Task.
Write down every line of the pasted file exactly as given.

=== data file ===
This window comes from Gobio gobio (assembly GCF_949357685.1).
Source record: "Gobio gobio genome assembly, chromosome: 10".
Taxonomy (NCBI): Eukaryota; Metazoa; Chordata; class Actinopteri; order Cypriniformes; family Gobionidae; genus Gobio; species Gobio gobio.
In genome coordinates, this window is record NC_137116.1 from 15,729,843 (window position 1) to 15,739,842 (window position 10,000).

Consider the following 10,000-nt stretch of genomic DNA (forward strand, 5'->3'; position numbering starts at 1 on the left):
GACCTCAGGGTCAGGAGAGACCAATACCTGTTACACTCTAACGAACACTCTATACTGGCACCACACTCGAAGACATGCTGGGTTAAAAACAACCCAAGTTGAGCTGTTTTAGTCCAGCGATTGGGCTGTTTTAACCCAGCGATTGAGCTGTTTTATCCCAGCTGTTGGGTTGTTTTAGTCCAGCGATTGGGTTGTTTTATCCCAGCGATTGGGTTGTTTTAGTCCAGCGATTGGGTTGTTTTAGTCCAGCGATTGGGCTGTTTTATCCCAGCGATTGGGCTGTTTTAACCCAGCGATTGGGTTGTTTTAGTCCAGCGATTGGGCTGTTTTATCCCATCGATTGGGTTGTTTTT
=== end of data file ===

This window comes from Gobio gobio (assembly GCF_949357685.1).
Source record: "Gobio gobio genome assembly, chromosome: 10".
Taxonomy (NCBI): Eukaryota; Metazoa; Chordata; class Actinopteri; order Cypriniformes; family Gobionidae; genus Gobio; species Gobio gobio.
In genome coordinates, this window is record NC_137116.1 from 15,729,843 (window position 1) to 15,739,842 (window position 10,000).

Consider the following 10,000-nt stretch of genomic DNA (forward strand, 5'->3'; position numbering starts at 1 on the left):
GACCTCAGGGTCAGGAGAGACCAATACCTGTTACACTCTAACGAACACTCTATACTGGCACCACACTCGAAGACATGCTGGGTTAAAAACAACCCAAGTTGAGCTGTTTTAGTCCAGCGATTGGGCTGTTTTAACCCAGCGATTGAGCTGTTTTATCCCAGCTGTTGGGTTGTTTTAGTCCAGCGATTGGGTTGTTTTATCCCAGCGATTGGGTTGTTTTAGTCCAGCGATTGGGTTGTTTTAGTCCAGCGATTGGGCTGTTTTATCCCAGCGATTGGGCTGTTTTAACCCAGCGATTGGGTTGTTTTAGTCCAGCGATTGGGCTGTTTTATCCCATCGATTGGGTTGTTTTT